‘What if Harry Potter was sent to Russian Hogwarts only to find out he was a Muggle?’
The answer to this bizarre question is given in a most elaborate and gripping manner by Den Patrick in his new series, The Ashen Torment. Witchsign follows the stories of two siblings, Steiner and Kjellrunn, who live in a godforsaken province of the Scorched Republics. The dragons are long dead, but the Solmindre Empire looms over the continent threatening, keen on eradicating any sign of the arcane that is associated with the dragons, the so called witchsign, by forcing every child to undergo the Invigilation. Those found positive to the taint of the dragons are taken away, and no one knows what happens to them. Steiner had successfully passed his Invigilations, until a spiteful Hierarch of the Empire mistakenly assumes Steiner bears the witchsign instead of his sister, and he is taken away to Vladibogdan, a prison island hosting dangerous secrets, and dangerous magic. To Steiner’s astonishment, the children taken away are not executed; on the contrary, they attend the four elemental schools of the Academy situated on the island, and they are forced to serve the Empire that uprooted them from their homes. Without witchsign, Steiner’s position is precarious. While he struggles to survive and outsmart his vicious enemies, Kjellrunn tries to master her skills and find a way to bring her brother back. In their respective quests, Steiner and Kjellrunn uncover conspiracies and secrets regarding their family, the Empire, and the entire world. But those aware of such knowledge are bound to be silenced. In a permanent fashion.
I wasn’t aware of this book’s existence until a beautiful ARC arrived on my doorstep by the publisher, and although I was very skeptical when I started it I must say that I was pleasantly surprised. What I enjoyed the most was Den Patrick’s extensive world-building and folklore; even though Steiner’s world was bleak, colored in the shades of soot, ash and rain, its rich lore and history stood out, and I craved every bit of information regarding the mysterious order of Vigilants, the structure of the Empire, the numerous nations and their religion, and of course the fall of the dragons! The arcane was constantly a sinister presence, provoking fear to those ignorant and fascination to those who had witnessed its grandeur. Den Patrick successfully captured the terror, the prejudice of the peasants that led to cruelty, but also the intoxicating power that corrupted its wielders, that made them greedy, and, occasionally, wicked. The politics and the conflict between the ranks of the Vigilants was also one of the aspects I found deeply enthralling, lacing the story with intrigue. While Steiner’s chapters were more to my liking, since I was deeply invested in his adventures and strike of bad luck, Kjellrunn’s journey to unraveling her powers was also fascinating, and sometimes I found myself torn regarding whose point of view I was more desperate to read.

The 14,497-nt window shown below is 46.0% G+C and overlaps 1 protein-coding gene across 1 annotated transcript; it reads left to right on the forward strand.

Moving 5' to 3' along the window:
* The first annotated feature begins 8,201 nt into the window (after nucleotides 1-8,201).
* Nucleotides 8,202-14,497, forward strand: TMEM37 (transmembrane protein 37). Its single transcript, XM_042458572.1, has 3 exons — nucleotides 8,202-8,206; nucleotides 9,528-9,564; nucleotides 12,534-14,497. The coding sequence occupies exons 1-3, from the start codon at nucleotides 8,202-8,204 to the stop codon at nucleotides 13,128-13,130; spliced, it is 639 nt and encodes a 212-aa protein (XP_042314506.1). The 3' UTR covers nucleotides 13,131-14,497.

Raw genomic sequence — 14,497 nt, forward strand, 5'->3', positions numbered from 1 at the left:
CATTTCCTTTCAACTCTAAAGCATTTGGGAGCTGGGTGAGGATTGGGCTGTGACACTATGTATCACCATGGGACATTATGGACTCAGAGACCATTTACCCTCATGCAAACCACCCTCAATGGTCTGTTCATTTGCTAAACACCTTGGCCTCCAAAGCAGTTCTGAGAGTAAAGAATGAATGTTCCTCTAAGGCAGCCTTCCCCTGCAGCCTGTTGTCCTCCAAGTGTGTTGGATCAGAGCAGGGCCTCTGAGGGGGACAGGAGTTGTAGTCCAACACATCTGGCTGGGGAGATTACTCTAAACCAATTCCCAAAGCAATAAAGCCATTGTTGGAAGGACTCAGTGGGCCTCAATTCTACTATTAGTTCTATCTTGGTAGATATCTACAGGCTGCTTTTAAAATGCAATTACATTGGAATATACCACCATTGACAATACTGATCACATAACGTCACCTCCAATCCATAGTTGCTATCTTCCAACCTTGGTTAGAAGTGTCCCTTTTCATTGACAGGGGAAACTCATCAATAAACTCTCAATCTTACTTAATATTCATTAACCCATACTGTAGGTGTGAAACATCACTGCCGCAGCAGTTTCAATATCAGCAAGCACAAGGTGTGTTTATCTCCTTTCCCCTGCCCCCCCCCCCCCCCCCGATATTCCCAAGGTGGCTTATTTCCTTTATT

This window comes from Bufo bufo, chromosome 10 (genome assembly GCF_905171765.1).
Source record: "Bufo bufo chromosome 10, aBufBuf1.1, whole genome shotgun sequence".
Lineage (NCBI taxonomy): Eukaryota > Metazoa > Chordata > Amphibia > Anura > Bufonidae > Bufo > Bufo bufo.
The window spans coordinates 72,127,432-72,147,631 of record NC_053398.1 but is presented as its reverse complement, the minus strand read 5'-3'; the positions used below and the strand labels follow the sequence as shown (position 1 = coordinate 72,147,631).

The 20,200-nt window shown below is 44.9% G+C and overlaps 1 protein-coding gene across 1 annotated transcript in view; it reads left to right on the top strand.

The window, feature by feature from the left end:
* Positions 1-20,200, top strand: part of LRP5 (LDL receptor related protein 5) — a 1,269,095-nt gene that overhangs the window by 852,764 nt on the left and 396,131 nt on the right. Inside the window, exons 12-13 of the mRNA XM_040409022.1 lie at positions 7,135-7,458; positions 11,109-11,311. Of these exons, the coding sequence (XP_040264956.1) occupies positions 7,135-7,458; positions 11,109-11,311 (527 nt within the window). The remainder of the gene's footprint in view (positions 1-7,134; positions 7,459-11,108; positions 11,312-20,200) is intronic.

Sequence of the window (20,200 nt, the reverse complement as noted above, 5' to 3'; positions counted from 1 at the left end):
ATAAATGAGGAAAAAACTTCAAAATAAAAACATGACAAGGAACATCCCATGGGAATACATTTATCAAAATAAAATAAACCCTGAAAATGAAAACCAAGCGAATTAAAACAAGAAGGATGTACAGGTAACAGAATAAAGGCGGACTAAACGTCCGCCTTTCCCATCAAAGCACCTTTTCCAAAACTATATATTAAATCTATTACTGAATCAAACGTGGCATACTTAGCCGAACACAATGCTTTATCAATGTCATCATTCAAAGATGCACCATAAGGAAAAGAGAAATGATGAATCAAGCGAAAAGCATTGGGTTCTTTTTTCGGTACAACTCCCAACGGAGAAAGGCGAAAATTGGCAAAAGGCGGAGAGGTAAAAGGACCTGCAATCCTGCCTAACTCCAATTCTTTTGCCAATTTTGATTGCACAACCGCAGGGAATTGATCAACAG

There were some minor issues, though, that prevented me from giving the fifth star. First, many decisions of the protagonists were highly irrational, since they mainly acted on impulse without regard to the consequences (I mean, there is a reason everyone questioned Steiner’s ability to think), and that eventually became tiresome. And second, some dialogues felt rather strained, like there was too much effort on behalf of the author to make the characters sound witty, and some others were brimming with characterization, as if they tried to convince the reader of the characters’ traits.
Despite the aforementioned flaws, Witchsign was an enjoyable dark YA fantasy read, featuring witches, dragons, shady villains and action, and I am looking forward to the next installment!